Although coming up to its eleventh anniversary as The Benjamin, this 1927 building now has an interior to match its Art Deco origins. During this past decade no renovation has been undertaken and it is true to say that this is starting to show. However this does not take away from the quality of the product or from the service which remains top notch. Just like the other properties in the Denihan Hospitality Group (notably the Affinias), the rooms are spacious and the hotel is ideal if you're looking for a traditional, more classic style of base from which to uncover the city. Recommended for tourists (couples, friends or families) and for business travellers wanting a comfortable space in which to work.
The hotel is located on the corner of East 50th Street and Lexington Avenue in the Midtown East district of Manhattan. Both Madison and Fifth Avenues are a couple of blocks away from the property as is the Rockefeller Centre, with Times Square and Bryant Park a tad further. In terms of getting around by public transport, Lexington Avenue-53rd Street is very close by and Grand Central can be reached on foot in just a few minutes. JFK airport is 17 miles away, La Guardia 9 miles and Newark 16.
The Benjamin hotel, named after the founder of the group that owns the property, was formerly the Hotel Beverly and is housed in a 1920s building designed by the renowned New York architect Emery Roth, responsible for so many of the city's Art Deco hotels and apartment blocks, including the Warwick Hotel. The Benjamin takes sleep very seriously and guarantees that you will get the perfect night's sleep. There is a choice of 12 pillows to choose from, including the 'Snore-No-More' and the 'Lullaby' into which you can plug your MP3 player. The Sleep Concierge is at your service to help you choose your pillow and arrange anything that will help you sleep peacefully.
You won't miss The Benjamin being as it is on the corner of one of New York's most famous roads and due to the enormous flags flapping outside. The lobby, which is slightly eerie in its emptiness, is nonetheless a faithful representation of the dominant style at the time of the building's construction. Immediately to the right of the entrance is the concierge desk which is manned by cheery staff and is where we spotted The Rt Hon David Lammy MP on his way out to dinner one evening. Three mirrors dominate the right wall, the middle one being partly obscured by a pretty flower arrangement. The reception desk itself, at the back of the hall, has a moulded golden front illuminated from under the surface. A portrait of Benjamin J. Denihan presides over the reception. One floor up from the reception is a wonderful take on an Art Deco lounge, complete with typical seating, lamps and objets such as the Wild and Wolf style telephone. Fancy tinkling the ivories? A grand piano adds the finishing touch to the extremely civilized space. The hotel has both a gym and a wellness centre, Rejuvenate. The former has a range of fitness machines with individual screens on the cardio apparatus while the latter offers several skin care treatments, massages and body wraps(also available in-room) as well as day treatments a steam room in each locker room. As you'd expect from a hotel of this standing, the staff are extremely professional yet down to earth and the upkeep of the hotel is faultless.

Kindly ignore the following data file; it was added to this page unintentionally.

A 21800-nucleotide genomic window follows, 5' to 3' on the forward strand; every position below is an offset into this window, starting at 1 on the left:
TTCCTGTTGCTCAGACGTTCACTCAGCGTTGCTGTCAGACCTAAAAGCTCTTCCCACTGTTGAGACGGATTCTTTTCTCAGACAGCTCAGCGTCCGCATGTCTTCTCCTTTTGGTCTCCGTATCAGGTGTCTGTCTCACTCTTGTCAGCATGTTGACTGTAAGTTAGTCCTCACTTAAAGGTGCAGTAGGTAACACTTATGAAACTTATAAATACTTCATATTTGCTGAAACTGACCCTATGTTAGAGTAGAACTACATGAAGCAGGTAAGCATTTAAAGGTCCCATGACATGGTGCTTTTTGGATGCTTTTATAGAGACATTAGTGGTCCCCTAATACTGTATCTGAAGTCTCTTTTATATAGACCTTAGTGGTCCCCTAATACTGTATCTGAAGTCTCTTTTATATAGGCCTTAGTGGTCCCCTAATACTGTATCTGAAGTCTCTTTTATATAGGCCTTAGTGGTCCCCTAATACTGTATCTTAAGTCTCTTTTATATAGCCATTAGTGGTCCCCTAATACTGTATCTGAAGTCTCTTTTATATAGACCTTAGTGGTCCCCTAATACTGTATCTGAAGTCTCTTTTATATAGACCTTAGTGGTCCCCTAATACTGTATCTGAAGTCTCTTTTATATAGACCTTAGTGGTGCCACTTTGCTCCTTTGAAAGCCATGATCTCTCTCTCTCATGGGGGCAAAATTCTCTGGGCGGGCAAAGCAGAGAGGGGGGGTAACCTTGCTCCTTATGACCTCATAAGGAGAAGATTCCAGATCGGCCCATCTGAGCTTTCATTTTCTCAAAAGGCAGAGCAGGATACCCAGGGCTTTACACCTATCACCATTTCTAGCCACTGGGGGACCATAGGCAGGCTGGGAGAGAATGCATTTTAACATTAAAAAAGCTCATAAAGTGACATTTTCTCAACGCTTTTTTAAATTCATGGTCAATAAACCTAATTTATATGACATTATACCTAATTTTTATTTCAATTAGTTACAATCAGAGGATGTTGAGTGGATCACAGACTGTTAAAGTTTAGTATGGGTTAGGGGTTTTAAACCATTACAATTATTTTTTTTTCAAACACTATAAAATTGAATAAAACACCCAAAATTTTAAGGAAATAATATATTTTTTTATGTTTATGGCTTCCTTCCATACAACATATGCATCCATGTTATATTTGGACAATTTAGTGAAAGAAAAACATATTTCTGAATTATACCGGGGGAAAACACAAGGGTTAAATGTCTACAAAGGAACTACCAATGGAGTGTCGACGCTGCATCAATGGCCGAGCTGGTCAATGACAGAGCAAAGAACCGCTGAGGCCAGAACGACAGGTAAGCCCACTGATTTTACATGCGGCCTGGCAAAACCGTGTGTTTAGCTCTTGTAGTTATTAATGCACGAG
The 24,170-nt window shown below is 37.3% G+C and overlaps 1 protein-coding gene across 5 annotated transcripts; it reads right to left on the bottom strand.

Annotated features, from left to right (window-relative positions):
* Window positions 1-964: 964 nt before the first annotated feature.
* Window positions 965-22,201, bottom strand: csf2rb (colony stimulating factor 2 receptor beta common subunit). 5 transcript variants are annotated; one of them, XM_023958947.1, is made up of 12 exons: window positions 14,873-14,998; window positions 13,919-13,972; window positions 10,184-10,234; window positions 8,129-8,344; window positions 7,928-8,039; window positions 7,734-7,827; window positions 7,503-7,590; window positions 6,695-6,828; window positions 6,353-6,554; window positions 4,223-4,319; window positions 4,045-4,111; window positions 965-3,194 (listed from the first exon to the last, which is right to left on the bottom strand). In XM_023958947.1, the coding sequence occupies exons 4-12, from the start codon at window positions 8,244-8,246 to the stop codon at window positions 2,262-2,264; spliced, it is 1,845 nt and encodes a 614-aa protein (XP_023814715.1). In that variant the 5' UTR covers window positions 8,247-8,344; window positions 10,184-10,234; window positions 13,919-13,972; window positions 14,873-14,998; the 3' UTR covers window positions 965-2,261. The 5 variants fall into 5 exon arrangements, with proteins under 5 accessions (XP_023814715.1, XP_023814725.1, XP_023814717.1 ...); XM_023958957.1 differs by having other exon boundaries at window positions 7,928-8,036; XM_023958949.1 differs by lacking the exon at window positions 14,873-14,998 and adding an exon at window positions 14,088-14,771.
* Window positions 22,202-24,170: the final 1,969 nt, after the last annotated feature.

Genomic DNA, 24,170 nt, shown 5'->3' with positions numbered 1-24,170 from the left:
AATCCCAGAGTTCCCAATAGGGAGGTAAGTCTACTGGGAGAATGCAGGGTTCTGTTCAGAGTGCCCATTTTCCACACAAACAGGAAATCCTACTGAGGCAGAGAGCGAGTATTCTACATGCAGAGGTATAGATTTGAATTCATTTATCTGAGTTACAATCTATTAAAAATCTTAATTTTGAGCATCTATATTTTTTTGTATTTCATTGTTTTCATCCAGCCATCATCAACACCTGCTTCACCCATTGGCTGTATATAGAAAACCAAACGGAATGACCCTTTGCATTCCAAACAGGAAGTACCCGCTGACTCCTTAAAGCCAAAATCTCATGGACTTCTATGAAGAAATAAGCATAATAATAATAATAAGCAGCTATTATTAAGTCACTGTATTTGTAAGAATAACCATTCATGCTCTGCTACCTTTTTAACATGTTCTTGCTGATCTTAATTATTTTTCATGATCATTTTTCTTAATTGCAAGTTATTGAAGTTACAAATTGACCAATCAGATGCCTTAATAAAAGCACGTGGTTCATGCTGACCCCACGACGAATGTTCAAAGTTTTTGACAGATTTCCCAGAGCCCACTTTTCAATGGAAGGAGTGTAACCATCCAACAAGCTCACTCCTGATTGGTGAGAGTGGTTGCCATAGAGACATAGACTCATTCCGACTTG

The Benjamin is essentially a suite hotel, although of the 209 rooms, 48 are regular guestrooms. All rooms are decorated in a similar way with just the shape and size changing as the category ascends. The standard room is a tad dull in terms of colour with tan wallpaper and deep brown furniture and after over a decade could probably do with a revision. The custom made beds are a delight to sleep in, made all the more inviting by the high quality 500 thread count linen dressing them. For those on a business trip, a desk in the room means you can work in the peace and quiet of your sound-proofed room. You'll also find I the room a flatscreen television, iron and ironing board, umbrella, bathrobes, tea and coffee facilities and a minibar and snacks. The bathrooms are fitted out in white marble and feature branded toiletries, hairdryer and bathtub. The Deluxe Studio is a larger version of the standard Guest Room, while the One Bedroom Suite and its deluxe version offer greater comfort in the form of a separate living area with (dated) furniture, a hi-fi system, second television and extra storage space, with the deluxe rooms boasting a balcony. Both thee rooms also have fully-equipped kitchenettes with microwave, ridge-freezer and crockery. The VIP suite includes a dining area in addition.
The dining facilities at The Benjamin are a little disappointing considering the standing of the hotel. There is a small private restaurant, The Wine Room, available for hire for up to 12 people, however this not the type of place where you can just walk in and have a meal. Open from 4.30pm until midnight everyday though is The Emery Bar, named after the hotel's architect. The mural of a New York cityscape captures some of Roth's other masterpieces such as The Beresford and The Eldorado. The bar is a lively hangout with a mix of locals and tourists and plenty of after work business coming for drinks and cocktails. The décor is simple but ambient with blue lighting hovering above the bar and comfortable seating around the bar, while the staff is cheery and east to talk to. Simple food is available too with appetizers such as chicken wings, empanadas and crisps and dips. There is a modest selection of salads and sandwiches however for something more substantial it would be better to head out the hotel to a nearby restaurant of which there is a good selection.
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